- First think about yourself. To succeed you need to build a major corporation with a dedicated and loyal customer base. To do this you need to be professional, and powerful. They are your two watchwords. Being informal is akin to being random. Being weak is unattractive. Build a persona for yourself around these two words. It is fine to deliberately shift the focus from yourself (God is powerful, I am weak), as long as you don’t believe it yourself. It is up to you to do this thing. If you dress like a bum, then go and hire a personal shopper. You shouldn’t end up looking like a Mormon, but you want to exude power. Learn to shake hands firmly and look men in the eye as you talk to them (this is more threatening to women, but they matter less for your success, as we’ll see). Oh, and be male and able-bodied.
- Get up to date demographic information for your city. Find the up-and-coming area. Ideally it should be growing quickly, mainly through settlement by young adults. These people are attracted to areas with lower housing costs (because they don’t have large amounts of housing equity), yet have good disposable incomes. They bring in their middle class values into an area. And aspirational middle classes are your prime market. The same areas are historically not as middle class (or are not residential at all), meaning you have less competition. If you’re really serious about this, look for the same data for the whole country, or whole world. The biggest mega-church planters have been willing to move anywhere to maximize their success.
- Plan to run a commissioning service for three months down the track. Your first month goal is to recruit a small group of people to support you. You will find them particularly at smaller local churches just outside the area you are targeting. Go to churches, attend services. Seek out key people, ex-members of the leadership team (they often are disenchanted with their churches progress). Make it clear that you are planting a new church in an under-served area, and need prayer support. Ask them to pray. Take details. Contact them. Ask them if they’d be willing to join with a group of others in a short time of communal prayer for you as you “reach the next stage” of your outreach. You will, of course, expect these people to jump ship as soon as possible, but initially make it clear that you are just looking for prayer and moral support. Get 10 or 12 of these people together regularly to pray for you, if some drop out, find more. During those times spend the majority of your effort on enthusing them. Motivating them to believe in this great work. Talk lots about what this new church will look like and feel like and how it will reflect the desires and the plan of God. You need to capitalize on the fact that 99.9% of churches are staid, repetitive and have no desire to act on their ‘vision statement’.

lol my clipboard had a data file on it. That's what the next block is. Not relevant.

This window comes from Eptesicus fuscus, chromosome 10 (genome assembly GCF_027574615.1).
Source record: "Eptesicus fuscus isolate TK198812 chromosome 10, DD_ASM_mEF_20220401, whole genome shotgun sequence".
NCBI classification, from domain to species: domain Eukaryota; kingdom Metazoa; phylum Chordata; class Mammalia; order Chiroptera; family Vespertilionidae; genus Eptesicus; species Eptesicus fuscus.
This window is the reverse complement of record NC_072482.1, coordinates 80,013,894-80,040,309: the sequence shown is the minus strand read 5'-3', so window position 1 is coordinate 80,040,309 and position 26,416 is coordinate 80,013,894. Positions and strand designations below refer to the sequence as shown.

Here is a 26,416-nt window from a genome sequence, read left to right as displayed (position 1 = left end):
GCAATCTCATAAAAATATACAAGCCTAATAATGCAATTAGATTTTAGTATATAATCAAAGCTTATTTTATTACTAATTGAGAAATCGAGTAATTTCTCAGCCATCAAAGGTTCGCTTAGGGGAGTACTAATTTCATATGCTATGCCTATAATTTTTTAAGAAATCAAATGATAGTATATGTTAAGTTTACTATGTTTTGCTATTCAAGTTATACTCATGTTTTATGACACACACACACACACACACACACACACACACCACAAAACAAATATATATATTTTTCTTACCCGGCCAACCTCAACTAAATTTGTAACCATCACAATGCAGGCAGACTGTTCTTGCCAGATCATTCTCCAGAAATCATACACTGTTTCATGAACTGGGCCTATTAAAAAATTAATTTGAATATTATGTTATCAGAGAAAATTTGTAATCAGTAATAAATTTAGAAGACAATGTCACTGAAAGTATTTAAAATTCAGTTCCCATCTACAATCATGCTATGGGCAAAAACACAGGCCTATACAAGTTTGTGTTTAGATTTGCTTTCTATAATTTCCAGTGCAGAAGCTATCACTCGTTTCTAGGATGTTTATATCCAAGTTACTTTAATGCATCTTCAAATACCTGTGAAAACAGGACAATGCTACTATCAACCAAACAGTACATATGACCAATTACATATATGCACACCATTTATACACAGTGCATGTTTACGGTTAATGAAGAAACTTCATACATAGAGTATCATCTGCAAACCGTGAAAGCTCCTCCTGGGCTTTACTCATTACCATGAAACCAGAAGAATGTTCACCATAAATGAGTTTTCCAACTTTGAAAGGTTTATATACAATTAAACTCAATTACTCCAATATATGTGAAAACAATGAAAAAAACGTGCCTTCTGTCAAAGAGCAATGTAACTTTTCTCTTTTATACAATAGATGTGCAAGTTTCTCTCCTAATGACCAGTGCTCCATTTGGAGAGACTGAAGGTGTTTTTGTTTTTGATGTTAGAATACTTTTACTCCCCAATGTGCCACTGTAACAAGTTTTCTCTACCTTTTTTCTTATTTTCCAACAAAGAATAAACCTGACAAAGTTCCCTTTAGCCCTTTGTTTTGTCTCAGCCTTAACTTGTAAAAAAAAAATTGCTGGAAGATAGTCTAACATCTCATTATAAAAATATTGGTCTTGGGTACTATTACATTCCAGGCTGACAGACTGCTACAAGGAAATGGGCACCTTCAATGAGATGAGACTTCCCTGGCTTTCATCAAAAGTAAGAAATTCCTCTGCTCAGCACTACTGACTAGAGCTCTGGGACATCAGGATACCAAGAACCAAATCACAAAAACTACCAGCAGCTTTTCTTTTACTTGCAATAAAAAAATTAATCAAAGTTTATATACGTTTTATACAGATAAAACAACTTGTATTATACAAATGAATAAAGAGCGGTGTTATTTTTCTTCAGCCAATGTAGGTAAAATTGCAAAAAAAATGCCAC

- Hire a great graphic design company (or better yet a talented religious designer willing to work on the cheap). Get a great flyer, website, and logo going. This will be your major calling card for the next 3 months. You will use it in your ‘outreach’ (see below). Don’t ever settle for crappy communications, professionalism is your lifeblood. Most of your target market will be used to corporate style professionalism. Cooky and home-grown might be cute, but won’t take you far. If you can write, then write a small book on how it is time to really move forward, fulfil the promises of your creed, and win the world to God. Focus entirely on the what, not the how. Self-publish it through Lulu, or a similar service. Have a bunch of copies to give to folks who might become your supporters.
- Recognize that most of your churchgoers will be currently attending other churches (you’ll typically have less than 1/5 new converts). Your ideal recruit will be an existing churchgoer and male (because men still typically have more money, and have more say over their family finances, and if a man goes to a church it is much more likely that his whole family attends). Keep that in mind, and take your message door to door. Eventually this will be self sustaining. But initially you have to talk to people. This isn’t evangelism. You don’t need to worry about converting people. Ask if they are church people. If they are, make a joke about not targeting them (to put them at their ease), give them a flyer and enthuse to them about what new great work you are going to do with your church. How amazing it will be. And how much it is divinely endorsed. Ask them about their religious and work experience (keeping an ear out for potential supporters), and ask them to pray about your ministry moving forwards. If you find folks who aren’t already into church, it is fine to just introduce yourself and move on. The goal is to get your potential market excited about the church, and hearing about it. Your goal is to make them want to “come and see”.